Quebec launches construction corruption inquiry

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Quebec Prime Minister Jean Charest on Wednesday announced the creation of a commission of inquiry into alleged corruption in the French-speaking Canadian province's construction industry.

Charest ceded to pressure from the public and opposition lawmakers, which had mounted after the leaking of a confidential report suggesting ties between some construction firms and government employees.

The report by a provincial anti-graft unit did not name any particular companies, but pointed to evidence that businesses were banding together to keep prices high -- and possibly had links to organized crime.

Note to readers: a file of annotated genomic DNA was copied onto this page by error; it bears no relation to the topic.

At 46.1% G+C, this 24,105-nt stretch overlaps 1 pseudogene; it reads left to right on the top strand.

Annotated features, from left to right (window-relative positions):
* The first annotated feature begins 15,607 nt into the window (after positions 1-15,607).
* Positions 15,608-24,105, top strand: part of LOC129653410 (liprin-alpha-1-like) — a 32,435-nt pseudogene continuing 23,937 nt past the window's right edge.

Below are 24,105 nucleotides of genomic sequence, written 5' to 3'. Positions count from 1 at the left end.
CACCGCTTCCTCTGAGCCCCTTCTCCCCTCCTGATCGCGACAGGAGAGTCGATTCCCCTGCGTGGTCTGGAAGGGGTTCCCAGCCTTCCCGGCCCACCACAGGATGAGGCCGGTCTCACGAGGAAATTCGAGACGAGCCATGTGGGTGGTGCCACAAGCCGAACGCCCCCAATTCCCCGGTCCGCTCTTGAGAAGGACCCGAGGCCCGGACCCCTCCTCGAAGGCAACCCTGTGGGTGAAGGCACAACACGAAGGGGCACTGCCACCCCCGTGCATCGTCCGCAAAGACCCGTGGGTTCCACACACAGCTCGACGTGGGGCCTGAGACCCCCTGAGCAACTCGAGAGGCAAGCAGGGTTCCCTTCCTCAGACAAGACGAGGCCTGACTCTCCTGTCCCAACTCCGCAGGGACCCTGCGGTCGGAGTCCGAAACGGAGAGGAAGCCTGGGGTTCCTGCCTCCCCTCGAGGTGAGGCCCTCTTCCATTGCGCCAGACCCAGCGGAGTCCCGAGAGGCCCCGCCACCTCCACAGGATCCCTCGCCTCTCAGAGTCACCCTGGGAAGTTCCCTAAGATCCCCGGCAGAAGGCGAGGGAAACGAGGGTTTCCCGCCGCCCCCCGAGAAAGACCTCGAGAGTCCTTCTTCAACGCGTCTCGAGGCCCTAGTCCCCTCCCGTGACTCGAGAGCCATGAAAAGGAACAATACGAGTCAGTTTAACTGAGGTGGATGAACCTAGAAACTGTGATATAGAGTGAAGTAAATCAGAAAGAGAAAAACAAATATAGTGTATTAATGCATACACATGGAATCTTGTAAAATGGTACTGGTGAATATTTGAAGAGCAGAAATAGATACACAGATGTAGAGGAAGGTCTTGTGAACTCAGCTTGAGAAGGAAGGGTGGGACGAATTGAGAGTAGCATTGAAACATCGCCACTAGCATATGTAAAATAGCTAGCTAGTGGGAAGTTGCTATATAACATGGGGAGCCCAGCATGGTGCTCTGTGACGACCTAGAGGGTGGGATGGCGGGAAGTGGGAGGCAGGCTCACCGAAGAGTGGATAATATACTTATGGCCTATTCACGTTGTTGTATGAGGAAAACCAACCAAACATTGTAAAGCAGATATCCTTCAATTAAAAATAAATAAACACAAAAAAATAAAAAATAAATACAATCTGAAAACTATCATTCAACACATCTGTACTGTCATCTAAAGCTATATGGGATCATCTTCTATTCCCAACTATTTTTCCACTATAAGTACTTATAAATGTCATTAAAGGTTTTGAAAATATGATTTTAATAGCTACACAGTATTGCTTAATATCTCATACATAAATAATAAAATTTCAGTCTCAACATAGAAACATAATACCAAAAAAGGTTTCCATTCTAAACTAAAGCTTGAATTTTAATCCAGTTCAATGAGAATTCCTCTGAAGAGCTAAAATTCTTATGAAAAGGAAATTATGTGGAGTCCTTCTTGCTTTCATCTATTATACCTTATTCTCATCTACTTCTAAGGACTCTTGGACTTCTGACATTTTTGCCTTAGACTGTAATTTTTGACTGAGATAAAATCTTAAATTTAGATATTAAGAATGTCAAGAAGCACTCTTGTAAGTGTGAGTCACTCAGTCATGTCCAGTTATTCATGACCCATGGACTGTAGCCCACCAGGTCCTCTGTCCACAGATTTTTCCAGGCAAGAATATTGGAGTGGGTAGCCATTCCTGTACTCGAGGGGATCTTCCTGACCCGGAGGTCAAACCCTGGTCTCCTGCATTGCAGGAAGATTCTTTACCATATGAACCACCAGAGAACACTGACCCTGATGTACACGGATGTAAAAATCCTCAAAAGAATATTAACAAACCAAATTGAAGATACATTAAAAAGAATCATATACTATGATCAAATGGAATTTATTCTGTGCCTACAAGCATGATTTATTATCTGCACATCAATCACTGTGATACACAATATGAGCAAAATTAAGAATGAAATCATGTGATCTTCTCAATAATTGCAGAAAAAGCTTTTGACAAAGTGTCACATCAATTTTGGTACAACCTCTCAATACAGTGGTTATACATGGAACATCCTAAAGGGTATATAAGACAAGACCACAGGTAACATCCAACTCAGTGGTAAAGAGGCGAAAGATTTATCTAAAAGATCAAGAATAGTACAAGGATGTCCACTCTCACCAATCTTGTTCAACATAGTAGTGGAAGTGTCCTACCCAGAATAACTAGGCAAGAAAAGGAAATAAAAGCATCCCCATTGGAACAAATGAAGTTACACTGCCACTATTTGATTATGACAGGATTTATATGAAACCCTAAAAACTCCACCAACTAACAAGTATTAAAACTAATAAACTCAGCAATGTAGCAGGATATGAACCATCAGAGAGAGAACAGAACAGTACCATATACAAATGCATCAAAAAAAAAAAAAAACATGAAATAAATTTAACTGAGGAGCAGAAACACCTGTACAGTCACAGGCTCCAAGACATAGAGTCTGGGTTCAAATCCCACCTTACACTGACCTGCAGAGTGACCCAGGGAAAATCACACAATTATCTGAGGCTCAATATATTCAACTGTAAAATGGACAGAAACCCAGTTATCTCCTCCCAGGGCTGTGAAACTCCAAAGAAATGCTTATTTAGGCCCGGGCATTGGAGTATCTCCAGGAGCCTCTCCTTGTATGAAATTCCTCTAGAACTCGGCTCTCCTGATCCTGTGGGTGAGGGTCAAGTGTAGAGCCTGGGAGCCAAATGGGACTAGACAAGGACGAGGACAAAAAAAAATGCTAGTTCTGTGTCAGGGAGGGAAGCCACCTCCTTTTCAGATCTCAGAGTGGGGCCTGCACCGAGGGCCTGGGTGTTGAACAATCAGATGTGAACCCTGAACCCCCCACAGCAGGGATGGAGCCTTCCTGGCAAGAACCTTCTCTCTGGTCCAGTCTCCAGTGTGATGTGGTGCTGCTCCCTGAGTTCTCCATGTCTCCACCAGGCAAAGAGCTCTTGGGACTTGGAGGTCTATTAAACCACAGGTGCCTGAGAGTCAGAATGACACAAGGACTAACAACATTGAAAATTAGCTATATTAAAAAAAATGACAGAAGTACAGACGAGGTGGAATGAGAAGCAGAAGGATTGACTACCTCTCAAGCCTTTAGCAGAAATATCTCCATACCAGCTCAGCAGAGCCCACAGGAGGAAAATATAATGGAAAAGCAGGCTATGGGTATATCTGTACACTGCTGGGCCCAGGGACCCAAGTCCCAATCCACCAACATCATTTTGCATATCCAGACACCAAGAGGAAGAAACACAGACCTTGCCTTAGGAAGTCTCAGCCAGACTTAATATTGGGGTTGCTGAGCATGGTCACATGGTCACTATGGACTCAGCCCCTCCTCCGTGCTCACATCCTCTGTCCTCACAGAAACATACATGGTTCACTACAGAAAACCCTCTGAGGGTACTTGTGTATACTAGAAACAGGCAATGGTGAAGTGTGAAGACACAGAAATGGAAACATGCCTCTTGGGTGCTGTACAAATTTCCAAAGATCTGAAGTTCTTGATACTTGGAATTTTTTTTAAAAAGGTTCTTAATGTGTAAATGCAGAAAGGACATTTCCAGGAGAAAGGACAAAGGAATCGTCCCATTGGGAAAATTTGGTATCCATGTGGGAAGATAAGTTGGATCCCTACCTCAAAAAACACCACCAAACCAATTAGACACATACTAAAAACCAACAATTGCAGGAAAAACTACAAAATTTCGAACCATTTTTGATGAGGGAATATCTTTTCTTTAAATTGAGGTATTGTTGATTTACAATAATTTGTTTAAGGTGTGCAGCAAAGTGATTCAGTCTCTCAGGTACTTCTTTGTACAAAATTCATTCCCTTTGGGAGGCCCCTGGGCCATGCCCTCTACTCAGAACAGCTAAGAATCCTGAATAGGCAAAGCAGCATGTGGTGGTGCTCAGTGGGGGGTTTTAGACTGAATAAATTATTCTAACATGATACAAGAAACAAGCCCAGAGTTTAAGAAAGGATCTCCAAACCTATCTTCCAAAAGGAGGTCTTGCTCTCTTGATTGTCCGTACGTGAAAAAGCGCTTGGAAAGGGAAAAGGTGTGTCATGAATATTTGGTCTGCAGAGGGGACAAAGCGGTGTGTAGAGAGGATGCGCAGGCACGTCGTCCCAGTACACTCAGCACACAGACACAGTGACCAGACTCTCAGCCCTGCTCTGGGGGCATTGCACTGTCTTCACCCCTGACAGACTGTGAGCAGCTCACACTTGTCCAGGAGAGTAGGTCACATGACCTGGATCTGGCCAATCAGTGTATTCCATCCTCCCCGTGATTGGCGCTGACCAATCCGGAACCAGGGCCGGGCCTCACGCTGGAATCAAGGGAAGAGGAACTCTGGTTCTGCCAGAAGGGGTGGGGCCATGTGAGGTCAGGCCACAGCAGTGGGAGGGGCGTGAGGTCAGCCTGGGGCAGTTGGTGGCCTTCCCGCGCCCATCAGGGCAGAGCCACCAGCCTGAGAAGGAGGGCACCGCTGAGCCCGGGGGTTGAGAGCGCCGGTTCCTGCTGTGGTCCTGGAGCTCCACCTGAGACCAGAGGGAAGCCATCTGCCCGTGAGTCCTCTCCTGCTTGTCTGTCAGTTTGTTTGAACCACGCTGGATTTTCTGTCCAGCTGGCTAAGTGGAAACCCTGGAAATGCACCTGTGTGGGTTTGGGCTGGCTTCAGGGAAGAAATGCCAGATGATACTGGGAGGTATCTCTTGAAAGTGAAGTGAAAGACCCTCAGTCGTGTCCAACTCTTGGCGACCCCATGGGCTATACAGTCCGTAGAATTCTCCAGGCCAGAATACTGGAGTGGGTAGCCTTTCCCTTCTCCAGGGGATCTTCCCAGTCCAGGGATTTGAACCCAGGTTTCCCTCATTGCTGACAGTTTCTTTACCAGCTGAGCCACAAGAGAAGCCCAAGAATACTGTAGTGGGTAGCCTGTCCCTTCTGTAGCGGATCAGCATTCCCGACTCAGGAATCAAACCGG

Charest had repeatedly insisted that a police probe was sufficient, but angry citizens took to social networks to vent their anger and staged protests.

The independent commission of inquiry will be headed by France Charbonneau, a judge on Quebec's Superior Court.

During her two-year mandate, Charbonneau will be tasked with looking into the activities over the past 15 years of construction firms handling government contracts, and any possible illicit financing by political parties.

The commission has been tasked with offering suggestions on how to keep the industry clean in the future.

© 2011 AFP

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